Growing an Avocado Tree

Last week I finally got to transfer one of my Avocado seeds into a pot.  Like a mother waving a kid off to University it was kind of a bittersweet, nerve-wracking moment removing those cocktail sticks, tossing the cup of water and transferring it into a very grown up pot 🙂 And, I kid you not, I’m now absolutely terrified it’ll die – mostly because it’s taken so bloody long to get it to this momentous step that the thought of it drying out and having to start all over is… well, unthinkable.  I just won’t, is the short answer.  (I don’t think Sunny would let me anyway, he’s getting sick of the size of our leafy brood as it is!)

The process itself is very easy, it just takes a hell of a lot of time and patience!

Continue reading “Growing an Avocado Tree”

August Garden

It’s been a looooong slog, but our garden finally looks like a garden.  Four months ago our back door opened out onto a very muddy slope.  And when I say mud, I mean sludge.  Sludgy, sticky, wellie-sucking mud.  We dug at it, raked at it, rotivated it until our backs were sore… and then we kind of gave in and hired a builder to help because we didn’t really know how to tackle it in the end.  But now we’ve actually got borders with flowers that actually growing (lots of Dahlia, speaking of which are you sick of my Dahlia Instagrams yet?) and a patio to sit on (when it’s not raining…)

I think my seventeen year old self would be horrified that I’ve turned into one of those garden gnomes – but I don’t care. These days, more and more, I feel like I need to be outside. There’s just something I love about walking bare-footed on grass, getting mud under my nails and watching things grow. And you know what? It’s about damn time. This time last year we were stuck inside our flat sweltering with all the windows open because we didn’t have an outdoor space.  We had a great view of the Thames (The Thames! Not everyone can sing along to London Calling by The Clash and actually mean the line “I live by the river”) but, it was spoilt by fly tippers and a couple of idiots who thought it’d be a good idea to ride motorbikes up and down the footpath. Finally being able to just open the back door and step outside into a green patch that’s 100% ours (and silent!) feels pretty special.

Hot House

I’m definitely becoming more and more of a Pamela Isley-esque crazy plant lady these days.  And they don’t even have to be flowering plants.  Yes, I’ll always be a sucker for a bunch of roses, but these days I’m more likely to gush over bright green leaves than blossoming buds.  Our new house is slowly becoming home to a whole family of succulents and cacti, as well as a palm tree, a pepper plant and various orchids.  I’m technically not a plant mother, but actually a plant grandmother since my Cacti went to fruit and spawned a litter of baby cacti.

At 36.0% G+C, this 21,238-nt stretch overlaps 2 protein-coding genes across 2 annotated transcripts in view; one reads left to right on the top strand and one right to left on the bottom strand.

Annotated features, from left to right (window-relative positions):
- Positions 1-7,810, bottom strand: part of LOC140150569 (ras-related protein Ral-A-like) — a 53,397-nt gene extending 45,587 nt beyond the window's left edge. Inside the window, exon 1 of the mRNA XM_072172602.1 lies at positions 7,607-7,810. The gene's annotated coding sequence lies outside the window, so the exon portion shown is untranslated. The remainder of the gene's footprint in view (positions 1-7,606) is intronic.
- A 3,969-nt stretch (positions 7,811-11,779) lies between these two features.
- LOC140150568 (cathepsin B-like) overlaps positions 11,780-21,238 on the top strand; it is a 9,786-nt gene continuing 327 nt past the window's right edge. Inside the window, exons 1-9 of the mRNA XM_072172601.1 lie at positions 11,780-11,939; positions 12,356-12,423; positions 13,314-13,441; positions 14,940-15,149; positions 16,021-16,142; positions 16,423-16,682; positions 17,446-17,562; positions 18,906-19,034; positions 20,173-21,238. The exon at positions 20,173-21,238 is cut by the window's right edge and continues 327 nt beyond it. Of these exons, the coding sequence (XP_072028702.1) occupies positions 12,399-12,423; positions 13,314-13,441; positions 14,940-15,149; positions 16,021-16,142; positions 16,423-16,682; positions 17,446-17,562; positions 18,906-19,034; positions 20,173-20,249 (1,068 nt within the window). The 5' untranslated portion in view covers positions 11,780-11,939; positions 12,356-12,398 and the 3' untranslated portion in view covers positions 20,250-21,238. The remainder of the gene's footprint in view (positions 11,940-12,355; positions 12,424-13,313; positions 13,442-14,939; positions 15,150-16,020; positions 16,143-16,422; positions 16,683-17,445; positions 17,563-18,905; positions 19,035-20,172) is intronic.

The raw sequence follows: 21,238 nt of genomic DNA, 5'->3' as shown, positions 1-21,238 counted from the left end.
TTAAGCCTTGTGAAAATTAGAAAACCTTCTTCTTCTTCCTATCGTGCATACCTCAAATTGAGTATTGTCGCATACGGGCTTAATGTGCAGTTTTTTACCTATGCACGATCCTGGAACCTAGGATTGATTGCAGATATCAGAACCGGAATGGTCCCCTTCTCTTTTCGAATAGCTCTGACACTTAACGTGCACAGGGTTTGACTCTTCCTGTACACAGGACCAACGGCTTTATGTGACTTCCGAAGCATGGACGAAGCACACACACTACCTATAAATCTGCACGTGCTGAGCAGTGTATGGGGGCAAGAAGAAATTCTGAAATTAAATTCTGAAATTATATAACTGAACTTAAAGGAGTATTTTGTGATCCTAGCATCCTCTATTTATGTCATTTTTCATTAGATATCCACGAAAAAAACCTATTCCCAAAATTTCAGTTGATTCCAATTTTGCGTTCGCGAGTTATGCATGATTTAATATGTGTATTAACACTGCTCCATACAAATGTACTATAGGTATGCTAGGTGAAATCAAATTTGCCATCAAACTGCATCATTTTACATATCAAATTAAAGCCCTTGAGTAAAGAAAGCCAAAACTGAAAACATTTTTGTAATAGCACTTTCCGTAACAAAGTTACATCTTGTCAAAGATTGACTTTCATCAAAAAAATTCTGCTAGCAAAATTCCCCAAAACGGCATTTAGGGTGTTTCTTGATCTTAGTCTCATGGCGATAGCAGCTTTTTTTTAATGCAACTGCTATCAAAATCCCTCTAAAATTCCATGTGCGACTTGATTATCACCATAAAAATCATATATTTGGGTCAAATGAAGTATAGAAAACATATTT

But oh no, that’s not enough!  There are so many corners and surfaces that I find myself glaring at on occasion thinking, ‘There’s not enough photosynthesis going on there,’ as you do (or don’t, if you happen to be a normal human being…).  I’d be quite happy to turn our house into a great big greenhouse like the hot house at Hall Place where these pictures were taken a couple of weeks ago. 🙂


British motorways and highways aren’t particularly pleasant places (Hey I’m looking at you, M25… Grr…), but at this time of year the metal crash barriers along the central reservation and the banks beside the hard-shoulder are bursting with Wild Daisies – or if you want to get all scientific about it; Oxeyes.  They’re one of my favourite things about summer 🙂

Sunny and I went for another meadow walk near our home one afternoon and found a crop of them, among some other lovely wild things…

Poking between the long grass and buttercups were these Common Spotted Orchids.

Whilst I picking a bunch of daisies I found these tiny wild (woodland) strawberries growing.

The Terrarium Test

I’ve killed a lot of plants in the past.  Full on planticide.  There was the weird looking one I had on my windowsill as a kid… but it didn’t flower so I neglected it until it shrivelled and dried out (it was a Cactus, by the way.  Yep.  A Cactus dried out.).  Then there was the pink Gerbera called Fred that I adopted in Uni to keep me company while I wrote at my desk.  He came a cropper in the car on the way home at the end of term.  I am officially an Ocimum Basilicum serial killer; Basil plants shake at the roots when I bring them home to sit on my kitchen windowsill.

I actually really love having plants around, and would like to think I’m green fingered deep down.  I’m actually much, much better than I used to be thanks to a good run with a few Orchids (all alive to date…!) and a green fingered friend keeping a watchful eye (Call it Plant Parole).  Anyway, I was so confident that I decided to give Cacti a go again and get a little Terrarium started up 🙂

You’ve probably seen these Geometric-Style Terrariums everywhere at the moment.  I must have seen so many of them on Pinterest that something subliminally clicked and I suddenly had to have one.  I picked this one up in Sainsbury’s in their seasonal aisle, but you don’t have to hunt very hard to find them elsewhere.

Cacti and Succulents are actually reasonably cheap; I picked up all of these (including this very cool-looking, spiky Haworthia) for under £5 at our local garden centre.

Hopefully they’ll all like their new home sitting on top of the trunk in my lounge… If not, check back here for their obituary in a few weeks time..!  🙂